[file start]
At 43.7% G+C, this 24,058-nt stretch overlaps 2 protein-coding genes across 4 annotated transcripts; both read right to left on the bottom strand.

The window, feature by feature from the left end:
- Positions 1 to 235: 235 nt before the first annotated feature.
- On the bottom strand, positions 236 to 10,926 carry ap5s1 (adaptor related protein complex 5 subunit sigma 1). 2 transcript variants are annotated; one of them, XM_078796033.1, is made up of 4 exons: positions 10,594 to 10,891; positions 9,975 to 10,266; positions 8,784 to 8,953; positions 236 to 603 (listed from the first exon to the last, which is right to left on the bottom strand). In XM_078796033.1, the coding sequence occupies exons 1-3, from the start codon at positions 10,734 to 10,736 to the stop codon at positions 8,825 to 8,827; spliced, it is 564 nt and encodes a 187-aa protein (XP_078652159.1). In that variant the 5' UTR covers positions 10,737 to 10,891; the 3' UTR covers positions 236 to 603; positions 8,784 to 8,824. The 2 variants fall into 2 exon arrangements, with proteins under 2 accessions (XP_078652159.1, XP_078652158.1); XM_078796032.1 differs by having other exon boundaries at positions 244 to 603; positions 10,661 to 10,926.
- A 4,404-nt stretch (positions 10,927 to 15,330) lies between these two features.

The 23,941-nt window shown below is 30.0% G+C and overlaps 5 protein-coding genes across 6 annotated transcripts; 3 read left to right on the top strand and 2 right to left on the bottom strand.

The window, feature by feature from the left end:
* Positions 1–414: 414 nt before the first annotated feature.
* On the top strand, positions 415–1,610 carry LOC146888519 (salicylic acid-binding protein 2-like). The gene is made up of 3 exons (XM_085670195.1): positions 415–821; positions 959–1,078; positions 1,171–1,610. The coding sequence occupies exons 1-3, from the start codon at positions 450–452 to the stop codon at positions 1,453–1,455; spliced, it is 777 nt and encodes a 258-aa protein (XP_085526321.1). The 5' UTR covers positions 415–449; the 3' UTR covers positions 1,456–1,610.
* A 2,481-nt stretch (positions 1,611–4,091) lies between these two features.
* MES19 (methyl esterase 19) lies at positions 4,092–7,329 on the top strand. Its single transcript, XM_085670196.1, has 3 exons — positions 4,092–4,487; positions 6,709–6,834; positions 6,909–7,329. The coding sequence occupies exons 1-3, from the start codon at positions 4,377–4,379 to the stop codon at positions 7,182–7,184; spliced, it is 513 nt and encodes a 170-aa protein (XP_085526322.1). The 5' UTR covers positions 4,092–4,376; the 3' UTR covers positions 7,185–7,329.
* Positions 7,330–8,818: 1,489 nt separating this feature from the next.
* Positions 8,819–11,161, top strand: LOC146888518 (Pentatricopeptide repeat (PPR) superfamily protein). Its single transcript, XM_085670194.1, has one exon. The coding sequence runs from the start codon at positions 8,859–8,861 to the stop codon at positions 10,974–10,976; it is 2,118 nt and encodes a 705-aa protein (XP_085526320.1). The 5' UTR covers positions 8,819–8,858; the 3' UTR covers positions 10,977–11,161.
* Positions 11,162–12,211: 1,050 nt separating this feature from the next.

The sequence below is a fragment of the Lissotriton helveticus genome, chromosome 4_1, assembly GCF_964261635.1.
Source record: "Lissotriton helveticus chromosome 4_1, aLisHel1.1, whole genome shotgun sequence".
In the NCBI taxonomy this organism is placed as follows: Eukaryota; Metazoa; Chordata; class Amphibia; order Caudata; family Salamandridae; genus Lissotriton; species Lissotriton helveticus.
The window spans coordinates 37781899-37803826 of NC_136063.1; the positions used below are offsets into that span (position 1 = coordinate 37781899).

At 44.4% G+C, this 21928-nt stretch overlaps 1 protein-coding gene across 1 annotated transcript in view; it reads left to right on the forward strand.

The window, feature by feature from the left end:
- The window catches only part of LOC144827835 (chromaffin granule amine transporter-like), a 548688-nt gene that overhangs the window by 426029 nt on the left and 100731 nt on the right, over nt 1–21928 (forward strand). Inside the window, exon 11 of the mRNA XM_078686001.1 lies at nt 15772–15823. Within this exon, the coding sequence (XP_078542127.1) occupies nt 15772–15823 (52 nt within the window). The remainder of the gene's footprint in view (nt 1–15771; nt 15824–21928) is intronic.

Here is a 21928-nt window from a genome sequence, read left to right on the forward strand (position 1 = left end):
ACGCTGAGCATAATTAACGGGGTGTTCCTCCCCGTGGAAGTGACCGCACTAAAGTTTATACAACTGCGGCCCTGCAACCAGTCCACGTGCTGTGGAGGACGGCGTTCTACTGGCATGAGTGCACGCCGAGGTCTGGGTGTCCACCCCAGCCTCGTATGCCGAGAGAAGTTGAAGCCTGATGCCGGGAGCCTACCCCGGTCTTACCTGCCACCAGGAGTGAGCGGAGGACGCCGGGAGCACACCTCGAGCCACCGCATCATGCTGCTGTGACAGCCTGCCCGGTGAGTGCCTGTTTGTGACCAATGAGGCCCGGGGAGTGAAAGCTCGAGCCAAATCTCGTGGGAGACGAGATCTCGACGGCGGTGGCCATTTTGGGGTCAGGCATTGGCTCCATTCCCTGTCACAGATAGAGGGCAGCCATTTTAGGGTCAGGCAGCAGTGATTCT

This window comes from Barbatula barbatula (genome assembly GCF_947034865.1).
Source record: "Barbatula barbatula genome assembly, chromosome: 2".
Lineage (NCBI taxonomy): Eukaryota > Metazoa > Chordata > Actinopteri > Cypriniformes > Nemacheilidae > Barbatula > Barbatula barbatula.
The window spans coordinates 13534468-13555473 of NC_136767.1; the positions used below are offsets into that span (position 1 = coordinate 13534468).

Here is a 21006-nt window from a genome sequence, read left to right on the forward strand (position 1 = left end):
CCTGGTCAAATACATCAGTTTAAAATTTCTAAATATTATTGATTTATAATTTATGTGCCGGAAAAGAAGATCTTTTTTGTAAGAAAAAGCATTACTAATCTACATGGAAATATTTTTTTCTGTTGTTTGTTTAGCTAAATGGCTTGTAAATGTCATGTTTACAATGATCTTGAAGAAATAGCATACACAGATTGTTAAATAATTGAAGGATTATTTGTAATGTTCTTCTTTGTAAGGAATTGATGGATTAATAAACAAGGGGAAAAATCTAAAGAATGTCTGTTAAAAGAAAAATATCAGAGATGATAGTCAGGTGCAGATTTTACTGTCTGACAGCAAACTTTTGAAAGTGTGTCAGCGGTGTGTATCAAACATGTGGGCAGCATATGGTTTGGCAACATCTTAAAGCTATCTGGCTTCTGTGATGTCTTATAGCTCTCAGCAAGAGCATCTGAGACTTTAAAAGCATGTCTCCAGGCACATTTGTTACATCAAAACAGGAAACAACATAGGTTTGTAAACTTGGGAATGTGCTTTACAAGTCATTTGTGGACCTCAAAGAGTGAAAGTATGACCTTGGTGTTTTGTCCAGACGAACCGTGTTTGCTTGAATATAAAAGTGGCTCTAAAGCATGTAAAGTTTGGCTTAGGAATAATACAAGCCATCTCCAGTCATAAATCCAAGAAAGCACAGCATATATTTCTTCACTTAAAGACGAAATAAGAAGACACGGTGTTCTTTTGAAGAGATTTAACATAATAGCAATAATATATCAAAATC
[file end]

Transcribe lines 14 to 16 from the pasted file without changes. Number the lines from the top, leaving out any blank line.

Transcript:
* Positions 11,162–12,211: 1,050 nt separating this feature from the next.

The sequence below is a fragment of the Lissotriton helveticus genome, chromosome 4_1, assembly GCF_964261635.1.
Source record: "Lissotriton helveticus chromosome 4_1, aLisHel1.1, whole genome shotgun sequence".